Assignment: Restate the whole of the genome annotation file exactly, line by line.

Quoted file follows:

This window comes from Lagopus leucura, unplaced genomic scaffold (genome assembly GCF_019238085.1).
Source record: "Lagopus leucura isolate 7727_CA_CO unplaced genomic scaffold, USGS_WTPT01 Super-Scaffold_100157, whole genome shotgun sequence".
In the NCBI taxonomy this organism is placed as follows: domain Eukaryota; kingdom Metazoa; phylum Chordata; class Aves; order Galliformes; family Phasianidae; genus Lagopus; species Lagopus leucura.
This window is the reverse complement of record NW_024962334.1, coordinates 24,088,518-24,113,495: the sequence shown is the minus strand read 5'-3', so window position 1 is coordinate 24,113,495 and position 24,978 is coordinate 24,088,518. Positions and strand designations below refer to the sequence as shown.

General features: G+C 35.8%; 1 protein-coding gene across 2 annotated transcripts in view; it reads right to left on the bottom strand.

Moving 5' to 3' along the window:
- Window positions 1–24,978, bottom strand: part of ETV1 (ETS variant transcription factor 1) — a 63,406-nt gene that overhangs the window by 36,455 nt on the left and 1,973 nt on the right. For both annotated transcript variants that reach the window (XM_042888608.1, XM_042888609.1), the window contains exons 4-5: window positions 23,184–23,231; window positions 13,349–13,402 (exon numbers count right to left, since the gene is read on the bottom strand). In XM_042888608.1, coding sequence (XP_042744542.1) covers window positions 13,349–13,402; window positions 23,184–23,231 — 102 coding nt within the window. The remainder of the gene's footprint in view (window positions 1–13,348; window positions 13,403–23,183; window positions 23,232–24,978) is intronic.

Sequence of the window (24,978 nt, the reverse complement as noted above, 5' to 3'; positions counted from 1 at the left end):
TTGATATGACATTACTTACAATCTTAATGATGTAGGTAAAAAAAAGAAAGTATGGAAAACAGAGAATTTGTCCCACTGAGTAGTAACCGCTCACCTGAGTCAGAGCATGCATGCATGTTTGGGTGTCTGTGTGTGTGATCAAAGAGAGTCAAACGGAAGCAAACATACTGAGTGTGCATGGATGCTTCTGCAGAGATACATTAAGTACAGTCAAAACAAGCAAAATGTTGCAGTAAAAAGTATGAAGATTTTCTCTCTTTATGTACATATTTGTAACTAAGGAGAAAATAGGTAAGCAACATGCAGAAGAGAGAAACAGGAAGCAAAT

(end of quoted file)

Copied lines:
This window comes from Lagopus leucura, unplaced genomic scaffold (genome assembly GCF_019238085.1).
Source record: "Lagopus leucura isolate 7727_CA_CO unplaced genomic scaffold, USGS_WTPT01 Super-Scaffold_100157, whole genome shotgun sequence".
In the NCBI taxonomy this organism is placed as follows: domain Eukaryota; kingdom Metazoa; phylum Chordata; class Aves; order Galliformes; family Phasianidae; genus Lagopus; species Lagopus leucura.
This window is the reverse complement of record NW_024962334.1, coordinates 24,088,518-24,113,495: the sequence shown is the minus strand read 5'-3', so window position 1 is coordinate 24,113,495 and position 24,978 is coordinate 24,088,518. Positions and strand designations below refer to the sequence as shown.

General features: G+C 35.8%; 1 protein-coding gene across 2 annotated transcripts in view; it reads right to left on the bottom strand.

Moving 5' to 3' along the window:
- Window positions 1–24,978, bottom strand: part of ETV1 (ETS variant transcription factor 1) — a 63,406-nt gene that overhangs the window by 36,455 nt on the left and 1,973 nt on the right. For both annotated transcript variants that reach the window (XM_042888608.1, XM_042888609.1), the window contains exons 4-5: window positions 23,184–23,231; window positions 13,349–13,402 (exon numbers count right to left, since the gene is read on the bottom strand). In XM_042888608.1, coding sequence (XP_042744542.1) covers window positions 13,349–13,402; window positions 23,184–23,231 — 102 coding nt within the window. The remainder of the gene's footprint in view (window positions 1–13,348; window positions 13,403–23,183; window positions 23,232–24,978) is intronic.

Sequence of the window (24,978 nt, the reverse complement as noted above, 5' to 3'; positions counted from 1 at the left end):
TTGATATGACATTACTTACAATCTTAATGATGTAGGTAAAAAAAAGAAAGTATGGAAAACAGAGAATTTGTCCCACTGAGTAGTAACCGCTCACCTGAGTCAGAGCATGCATGCATGTTTGGGTGTCTGTGTGTGTGATCAAAGAGAGTCAAACGGAAGCAAACATACTGAGTGTGCATGGATGCTTCTGCAGAGATACATTAAGTACAGTCAAAACAAGCAAAATGTTGCAGTAAAAAGTATGAAGATTTTCTCTCTTTATGTACATATTTGTAACTAAGGAGAAAATAGGTAAGCAACATGCAGAAGAGAGAAACAGGAAGCAAAT